(HealthDay News) — Adopting the 2021 U.S. Preventive Services Task Force (USPSTF) recommendations for lung cancer screening will increase the number of eligible people, including more women and racial and ethnic minority groups, according to a study published online Oct. 12 in JAMA Network Open.
Debra P. Ritzwoller, Ph.D., from Kaiser Permanente Colorado in Aurora, and colleagues estimated population-level changes associated with the 2021 USPSTF recommendations for lung cancer screening, which lowered the screening age from 55 to 50 years and smoking history from 30 to 20 pack-years.
The researchers identified 341,163 individuals aged 50 to 80 years who currently or previously smoked as of September 2019. Of these, 34,528 were eligible for lung cancer screening according to the 2013 USPSTF criteria. With the 2021 USPSTF recommendations, screening eligibility was expanded to an additional 18,533 individuals, representing a 53.7 percent increase.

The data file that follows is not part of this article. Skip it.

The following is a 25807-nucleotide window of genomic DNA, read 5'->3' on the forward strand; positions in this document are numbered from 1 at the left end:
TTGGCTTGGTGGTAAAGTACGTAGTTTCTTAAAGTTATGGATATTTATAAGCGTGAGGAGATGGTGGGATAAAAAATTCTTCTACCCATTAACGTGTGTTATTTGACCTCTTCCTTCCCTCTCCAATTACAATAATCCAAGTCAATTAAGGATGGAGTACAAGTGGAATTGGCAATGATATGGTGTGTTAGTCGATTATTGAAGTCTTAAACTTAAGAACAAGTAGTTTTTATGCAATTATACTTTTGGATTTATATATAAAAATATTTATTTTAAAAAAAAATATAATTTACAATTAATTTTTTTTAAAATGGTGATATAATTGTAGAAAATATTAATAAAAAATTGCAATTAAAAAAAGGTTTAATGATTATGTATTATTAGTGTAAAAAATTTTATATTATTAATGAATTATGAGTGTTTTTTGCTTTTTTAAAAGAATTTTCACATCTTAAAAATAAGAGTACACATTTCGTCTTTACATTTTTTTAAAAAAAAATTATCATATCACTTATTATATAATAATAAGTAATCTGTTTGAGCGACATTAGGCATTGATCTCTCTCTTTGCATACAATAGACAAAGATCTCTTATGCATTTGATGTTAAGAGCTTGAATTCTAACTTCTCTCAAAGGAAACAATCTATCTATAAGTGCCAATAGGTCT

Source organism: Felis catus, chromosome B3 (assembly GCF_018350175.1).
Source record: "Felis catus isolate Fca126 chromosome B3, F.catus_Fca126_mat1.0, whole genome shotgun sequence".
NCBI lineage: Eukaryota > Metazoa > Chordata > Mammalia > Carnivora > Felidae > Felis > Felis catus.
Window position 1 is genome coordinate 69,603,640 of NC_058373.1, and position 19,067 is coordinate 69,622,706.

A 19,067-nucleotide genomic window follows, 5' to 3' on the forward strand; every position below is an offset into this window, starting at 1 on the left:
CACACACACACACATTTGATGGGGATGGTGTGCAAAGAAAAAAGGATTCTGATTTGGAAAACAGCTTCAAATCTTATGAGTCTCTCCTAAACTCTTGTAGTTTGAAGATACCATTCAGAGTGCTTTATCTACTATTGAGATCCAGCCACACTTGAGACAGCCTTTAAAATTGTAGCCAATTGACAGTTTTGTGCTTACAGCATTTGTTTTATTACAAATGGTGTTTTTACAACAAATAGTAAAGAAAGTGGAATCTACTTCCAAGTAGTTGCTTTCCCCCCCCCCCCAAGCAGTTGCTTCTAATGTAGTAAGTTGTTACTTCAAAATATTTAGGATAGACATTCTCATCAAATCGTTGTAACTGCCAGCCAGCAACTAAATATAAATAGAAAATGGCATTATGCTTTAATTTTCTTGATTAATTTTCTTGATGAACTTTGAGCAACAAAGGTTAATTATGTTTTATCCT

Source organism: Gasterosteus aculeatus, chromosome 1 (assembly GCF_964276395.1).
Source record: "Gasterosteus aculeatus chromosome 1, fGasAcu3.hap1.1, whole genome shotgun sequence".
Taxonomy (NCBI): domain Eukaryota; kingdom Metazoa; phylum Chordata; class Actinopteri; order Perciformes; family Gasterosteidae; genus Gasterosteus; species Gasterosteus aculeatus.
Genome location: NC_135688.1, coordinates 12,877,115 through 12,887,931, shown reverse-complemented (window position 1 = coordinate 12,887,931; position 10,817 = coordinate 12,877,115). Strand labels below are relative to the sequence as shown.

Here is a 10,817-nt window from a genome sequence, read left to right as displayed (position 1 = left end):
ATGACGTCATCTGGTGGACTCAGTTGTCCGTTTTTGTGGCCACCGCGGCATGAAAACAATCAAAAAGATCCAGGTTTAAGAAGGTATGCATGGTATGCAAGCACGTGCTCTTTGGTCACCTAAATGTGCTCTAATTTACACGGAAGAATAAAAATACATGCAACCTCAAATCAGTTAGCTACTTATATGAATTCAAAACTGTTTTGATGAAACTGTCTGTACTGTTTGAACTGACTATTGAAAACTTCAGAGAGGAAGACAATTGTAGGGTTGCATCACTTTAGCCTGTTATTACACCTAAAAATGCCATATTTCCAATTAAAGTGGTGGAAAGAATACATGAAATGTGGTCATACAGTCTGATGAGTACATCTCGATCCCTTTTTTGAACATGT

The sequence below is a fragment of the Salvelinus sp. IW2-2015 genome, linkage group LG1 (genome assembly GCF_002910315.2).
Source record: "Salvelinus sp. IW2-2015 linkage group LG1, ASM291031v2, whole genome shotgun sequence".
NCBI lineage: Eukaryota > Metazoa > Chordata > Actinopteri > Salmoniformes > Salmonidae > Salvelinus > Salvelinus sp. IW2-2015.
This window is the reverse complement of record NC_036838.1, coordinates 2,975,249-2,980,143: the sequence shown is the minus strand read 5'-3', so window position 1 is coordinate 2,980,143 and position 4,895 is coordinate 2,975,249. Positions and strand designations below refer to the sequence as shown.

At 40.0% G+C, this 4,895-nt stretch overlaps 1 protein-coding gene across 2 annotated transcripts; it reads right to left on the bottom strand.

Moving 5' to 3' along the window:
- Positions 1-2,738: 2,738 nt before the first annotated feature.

The newly eligible population included 5,833 individuals aged 50 to 54 years (31.5 percent), more women (52.0 percent), and more racial or ethnic-minority groups. The relative increase was higher for women than men (61.2 percent versus 47.4 percent) and for those with a lower comorbidity burden and lower socioeconomic status (SES; 68.7 percent for Charlson Comorbidity Index score of 0; 61.1 percent for lowest SES). Compared with the 2013 recommendations, the 2021 recommendations were associated with an estimated 30 percent increase in incident lung cancer diagnoses.
“This updated eligibility criteria may help reduce barriers to screening access for individuals at highest risk for lung cancer,” the authors write.
Several authors disclosed ties to the biopharmaceutical industry.